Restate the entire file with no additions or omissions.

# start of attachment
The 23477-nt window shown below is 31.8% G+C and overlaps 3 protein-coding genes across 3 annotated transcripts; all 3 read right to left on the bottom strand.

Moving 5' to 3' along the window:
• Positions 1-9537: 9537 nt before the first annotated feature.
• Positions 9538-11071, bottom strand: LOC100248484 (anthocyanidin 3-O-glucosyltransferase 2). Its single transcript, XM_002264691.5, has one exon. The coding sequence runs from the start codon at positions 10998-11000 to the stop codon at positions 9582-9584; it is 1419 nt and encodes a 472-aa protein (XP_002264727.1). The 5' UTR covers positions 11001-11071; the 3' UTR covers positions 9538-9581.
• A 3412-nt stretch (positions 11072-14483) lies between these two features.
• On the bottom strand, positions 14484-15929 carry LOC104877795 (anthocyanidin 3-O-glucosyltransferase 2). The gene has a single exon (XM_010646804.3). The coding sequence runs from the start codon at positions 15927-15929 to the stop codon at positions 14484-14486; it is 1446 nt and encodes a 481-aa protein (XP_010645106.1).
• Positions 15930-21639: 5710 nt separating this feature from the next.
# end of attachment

The 23477-nt window shown below is 31.8% G+C and overlaps 3 protein-coding genes across 3 annotated transcripts; all 3 read right to left on the bottom strand.

Moving 5' to 3' along the window:
• Positions 1-9537: 9537 nt before the first annotated feature.
• Positions 9538-11071, bottom strand: LOC100248484 (anthocyanidin 3-O-glucosyltransferase 2). Its single transcript, XM_002264691.5, has one exon. The coding sequence runs from the start codon at positions 10998-11000 to the stop codon at positions 9582-9584; it is 1419 nt and encodes a 472-aa protein (XP_002264727.1). The 5' UTR covers positions 11001-11071; the 3' UTR covers positions 9538-9581.
• A 3412-nt stretch (positions 11072-14483) lies between these two features.
• On the bottom strand, positions 14484-15929 carry LOC104877795 (anthocyanidin 3-O-glucosyltransferase 2). The gene has a single exon (XM_010646804.3). The coding sequence runs from the start codon at positions 15927-15929 to the stop codon at positions 14484-14486; it is 1446 nt and encodes a 481-aa protein (XP_010645106.1).
• Positions 15930-21639: 5710 nt separating this feature from the next.